For the more technically-minded, you can also use Google’s Lighthouse tool, which offers a similar-but-not-identical analysis of areas to improve on your site.
The Pingdom Page Speed tool has been around for a while and provides a lot of insight into how to improve your site.
It’s similar to Google’s tool in that it breaks down specific fixes you can take right now to improve the speed and health of your site.
The reason it’s second on this list is because Google probably has a more accurate sense of what’s important for SEO, since they are also the biggest search engine and Pingdom is just a third party.
This is another tool you can use to understand what’s going on behind your site and what potential problems might be lurking behind the scenes. WebPage Test is free to use.
One of the neatest features of this site is that you can choose to load from different devices and from different server locations.
With GTmetrix you can hone in on what’s making your site load slowly and fix it. Like many of the other tools listed here, GTmetrix provides a letter grade to show how well your site loads.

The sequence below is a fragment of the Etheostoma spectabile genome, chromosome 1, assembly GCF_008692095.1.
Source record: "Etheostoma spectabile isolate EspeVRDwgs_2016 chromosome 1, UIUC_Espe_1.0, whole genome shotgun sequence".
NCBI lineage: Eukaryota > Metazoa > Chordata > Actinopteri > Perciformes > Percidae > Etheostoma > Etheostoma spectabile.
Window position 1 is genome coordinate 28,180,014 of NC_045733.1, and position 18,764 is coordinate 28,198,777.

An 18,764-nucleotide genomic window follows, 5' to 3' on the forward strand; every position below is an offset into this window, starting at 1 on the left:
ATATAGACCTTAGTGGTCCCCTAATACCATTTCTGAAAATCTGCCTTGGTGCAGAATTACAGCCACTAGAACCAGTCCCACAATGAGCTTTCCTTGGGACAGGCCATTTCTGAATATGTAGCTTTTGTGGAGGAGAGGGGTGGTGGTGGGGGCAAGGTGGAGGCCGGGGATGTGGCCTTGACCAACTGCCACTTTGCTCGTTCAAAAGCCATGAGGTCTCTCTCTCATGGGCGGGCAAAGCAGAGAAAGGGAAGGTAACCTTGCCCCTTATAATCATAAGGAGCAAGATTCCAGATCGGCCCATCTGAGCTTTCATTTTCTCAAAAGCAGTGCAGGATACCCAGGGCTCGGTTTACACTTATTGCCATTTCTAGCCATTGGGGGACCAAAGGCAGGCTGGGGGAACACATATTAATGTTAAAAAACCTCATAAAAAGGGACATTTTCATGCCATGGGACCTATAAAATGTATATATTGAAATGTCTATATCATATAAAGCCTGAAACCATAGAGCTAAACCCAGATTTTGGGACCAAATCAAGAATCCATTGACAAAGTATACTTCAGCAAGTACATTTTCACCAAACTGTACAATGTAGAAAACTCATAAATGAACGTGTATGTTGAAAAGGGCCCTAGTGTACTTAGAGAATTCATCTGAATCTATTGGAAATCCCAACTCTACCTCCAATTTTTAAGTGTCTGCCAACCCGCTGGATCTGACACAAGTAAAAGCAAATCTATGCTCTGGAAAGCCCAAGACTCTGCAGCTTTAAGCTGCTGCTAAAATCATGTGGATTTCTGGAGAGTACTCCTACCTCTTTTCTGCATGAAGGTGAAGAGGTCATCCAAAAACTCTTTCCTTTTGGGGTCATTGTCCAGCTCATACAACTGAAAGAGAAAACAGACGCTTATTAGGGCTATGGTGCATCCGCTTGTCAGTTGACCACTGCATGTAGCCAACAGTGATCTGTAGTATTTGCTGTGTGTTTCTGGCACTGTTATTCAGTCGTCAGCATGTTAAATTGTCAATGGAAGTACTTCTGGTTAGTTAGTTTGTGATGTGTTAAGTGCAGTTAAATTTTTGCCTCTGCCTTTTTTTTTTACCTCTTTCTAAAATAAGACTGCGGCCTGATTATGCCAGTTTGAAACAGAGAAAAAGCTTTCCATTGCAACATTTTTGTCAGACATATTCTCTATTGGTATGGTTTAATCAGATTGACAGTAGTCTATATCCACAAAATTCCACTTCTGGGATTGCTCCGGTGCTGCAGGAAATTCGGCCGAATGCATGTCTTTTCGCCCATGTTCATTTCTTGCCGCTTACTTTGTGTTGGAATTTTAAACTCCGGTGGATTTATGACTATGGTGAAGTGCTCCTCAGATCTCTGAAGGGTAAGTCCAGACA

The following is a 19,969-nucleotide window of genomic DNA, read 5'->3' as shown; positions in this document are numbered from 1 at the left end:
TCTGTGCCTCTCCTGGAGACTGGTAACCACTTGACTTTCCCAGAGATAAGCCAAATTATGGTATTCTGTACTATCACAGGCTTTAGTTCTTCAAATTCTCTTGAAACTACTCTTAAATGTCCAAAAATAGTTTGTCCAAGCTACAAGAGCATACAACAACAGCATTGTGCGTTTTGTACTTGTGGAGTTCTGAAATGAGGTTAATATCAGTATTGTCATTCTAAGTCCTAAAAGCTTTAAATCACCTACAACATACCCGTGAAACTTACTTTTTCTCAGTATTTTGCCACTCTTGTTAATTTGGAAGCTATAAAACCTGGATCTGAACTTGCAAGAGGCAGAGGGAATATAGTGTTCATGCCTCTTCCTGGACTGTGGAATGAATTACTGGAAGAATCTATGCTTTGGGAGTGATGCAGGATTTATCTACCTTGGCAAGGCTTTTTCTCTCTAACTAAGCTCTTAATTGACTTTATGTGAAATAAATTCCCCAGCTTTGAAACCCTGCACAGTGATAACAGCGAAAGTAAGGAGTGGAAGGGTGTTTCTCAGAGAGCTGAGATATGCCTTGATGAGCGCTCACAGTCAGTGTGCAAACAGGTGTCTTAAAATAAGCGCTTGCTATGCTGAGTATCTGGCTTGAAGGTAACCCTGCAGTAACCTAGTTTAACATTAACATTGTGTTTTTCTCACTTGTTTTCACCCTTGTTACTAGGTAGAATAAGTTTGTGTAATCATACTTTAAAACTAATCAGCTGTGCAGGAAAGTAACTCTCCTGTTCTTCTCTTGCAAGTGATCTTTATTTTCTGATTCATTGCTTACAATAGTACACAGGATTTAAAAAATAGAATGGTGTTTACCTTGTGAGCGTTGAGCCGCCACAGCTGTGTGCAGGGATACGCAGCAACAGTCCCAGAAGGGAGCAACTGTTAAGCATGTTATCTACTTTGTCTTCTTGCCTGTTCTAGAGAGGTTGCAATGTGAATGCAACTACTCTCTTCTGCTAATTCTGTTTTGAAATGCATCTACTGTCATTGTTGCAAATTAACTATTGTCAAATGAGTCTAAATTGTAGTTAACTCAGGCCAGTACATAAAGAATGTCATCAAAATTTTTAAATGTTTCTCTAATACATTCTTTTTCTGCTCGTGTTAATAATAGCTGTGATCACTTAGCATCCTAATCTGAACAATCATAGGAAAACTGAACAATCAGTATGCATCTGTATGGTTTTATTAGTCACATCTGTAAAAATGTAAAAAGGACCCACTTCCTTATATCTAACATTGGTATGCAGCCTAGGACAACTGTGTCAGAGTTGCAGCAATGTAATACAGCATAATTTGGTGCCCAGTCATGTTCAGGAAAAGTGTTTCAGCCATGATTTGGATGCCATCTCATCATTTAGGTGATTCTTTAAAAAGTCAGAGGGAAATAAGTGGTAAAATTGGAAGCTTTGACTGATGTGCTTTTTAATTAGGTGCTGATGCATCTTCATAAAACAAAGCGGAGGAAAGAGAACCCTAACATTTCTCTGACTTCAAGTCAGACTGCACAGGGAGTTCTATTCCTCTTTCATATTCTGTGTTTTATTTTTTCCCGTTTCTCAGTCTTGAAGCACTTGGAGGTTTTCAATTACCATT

You can also set automatic alerts to get notified if your site suddenly starts loading at a speed below a certain threshold.
How to speed up your site
The first indicator of the speed of a website is the total file size of the set of images, scripts, and files needed to render the page properly.
If you reduce the amount of information needed to properly load a site, it will load faster—period.
Research in 2018 shows that most sites are in the range of 1.3 MB to 2.5 MB, despite a recommendation of under 500 KB—as much as 20% of the average size.
If you have a slow site, changes are great that reducing the file size is the single biggest change you can make. Here’s how.
Shrink your images. Chances are, you’re displaying images at a smaller size on your site than the actual image file itself.
If that’s the case, you can use a simple tool like ResizeImage.net to adjust the size of your image and save valuable space and load time.
Another way to shrink the file size of an image is to use a different format. If you currently have .png images, you can probably convert them to compressed .jpg images without losing much detail.
Use a tool like the Browserling image converter to change images to a more compact format.
But if you know your way around the documents that make up a website, it’s a good idea to improve them as much as possible.
The biggest advantage of this is that it only needs to load the document one time for each visit to the site.
So instead of loading dozens or hundreds of lines of code for every page, it references the script or stylesheet downloaded earlier.